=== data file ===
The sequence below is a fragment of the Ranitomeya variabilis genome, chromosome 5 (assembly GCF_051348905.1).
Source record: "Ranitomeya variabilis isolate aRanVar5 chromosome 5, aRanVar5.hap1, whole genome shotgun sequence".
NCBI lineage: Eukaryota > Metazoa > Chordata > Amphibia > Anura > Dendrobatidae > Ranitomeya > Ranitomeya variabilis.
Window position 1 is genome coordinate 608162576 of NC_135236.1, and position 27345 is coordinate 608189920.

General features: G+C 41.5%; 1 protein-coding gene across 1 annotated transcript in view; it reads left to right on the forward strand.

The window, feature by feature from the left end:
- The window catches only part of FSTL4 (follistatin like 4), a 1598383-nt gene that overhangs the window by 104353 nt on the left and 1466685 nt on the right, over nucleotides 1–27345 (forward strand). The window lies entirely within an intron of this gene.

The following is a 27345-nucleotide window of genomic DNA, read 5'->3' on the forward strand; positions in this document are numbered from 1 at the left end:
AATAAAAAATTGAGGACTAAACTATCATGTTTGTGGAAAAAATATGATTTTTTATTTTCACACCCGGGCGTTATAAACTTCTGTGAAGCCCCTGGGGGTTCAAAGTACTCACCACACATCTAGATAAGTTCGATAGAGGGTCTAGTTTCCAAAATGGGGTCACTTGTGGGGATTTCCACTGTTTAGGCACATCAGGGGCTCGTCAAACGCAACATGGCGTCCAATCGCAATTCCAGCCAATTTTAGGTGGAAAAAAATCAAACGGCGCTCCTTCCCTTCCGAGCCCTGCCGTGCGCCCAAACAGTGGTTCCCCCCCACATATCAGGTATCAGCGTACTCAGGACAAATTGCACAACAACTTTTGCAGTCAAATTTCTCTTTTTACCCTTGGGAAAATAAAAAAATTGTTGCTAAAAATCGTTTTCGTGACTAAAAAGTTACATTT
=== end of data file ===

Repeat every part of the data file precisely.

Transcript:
The sequence below is a fragment of the Ranitomeya variabilis genome, chromosome 5 (assembly GCF_051348905.1).
Source record: "Ranitomeya variabilis isolate aRanVar5 chromosome 5, aRanVar5.hap1, whole genome shotgun sequence".
NCBI lineage: Eukaryota > Metazoa > Chordata > Amphibia > Anura > Dendrobatidae > Ranitomeya > Ranitomeya variabilis.
Window position 1 is genome coordinate 608162576 of NC_135236.1, and position 27345 is coordinate 608189920.

General features: G+C 41.5%; 1 protein-coding gene across 1 annotated transcript in view; it reads left to right on the forward strand.

The window, feature by feature from the left end:
- The window catches only part of FSTL4 (follistatin like 4), a 1598383-nt gene that overhangs the window by 104353 nt on the left and 1466685 nt on the right, over nucleotides 1–27345 (forward strand). The window lies entirely within an intron of this gene.

The following is a 27345-nucleotide window of genomic DNA, read 5'->3' on the forward strand; positions in this document are numbered from 1 at the left end:
AATAAAAAATTGAGGACTAAACTATCATGTTTGTGGAAAAAATATGATTTTTTATTTTCACACCCGGGCGTTATAAACTTCTGTGAAGCCCCTGGGGGTTCAAAGTACTCACCACACATCTAGATAAGTTCGATAGAGGGTCTAGTTTCCAAAATGGGGTCACTTGTGGGGATTTCCACTGTTTAGGCACATCAGGGGCTCGTCAAACGCAACATGGCGTCCAATCGCAATTCCAGCCAATTTTAGGTGGAAAAAAATCAAACGGCGCTCCTTCCCTTCCGAGCCCTGCCGTGCGCCCAAACAGTGGTTCCCCCCCACATATCAGGTATCAGCGTACTCAGGACAAATTGCACAACAACTTTTGCAGTCAAATTTCTCTTTTTACCCTTGGGAAAATAAAAAAATTGTTGCTAAAAATCGTTTTCGTGACTAAAAAGTTACATTT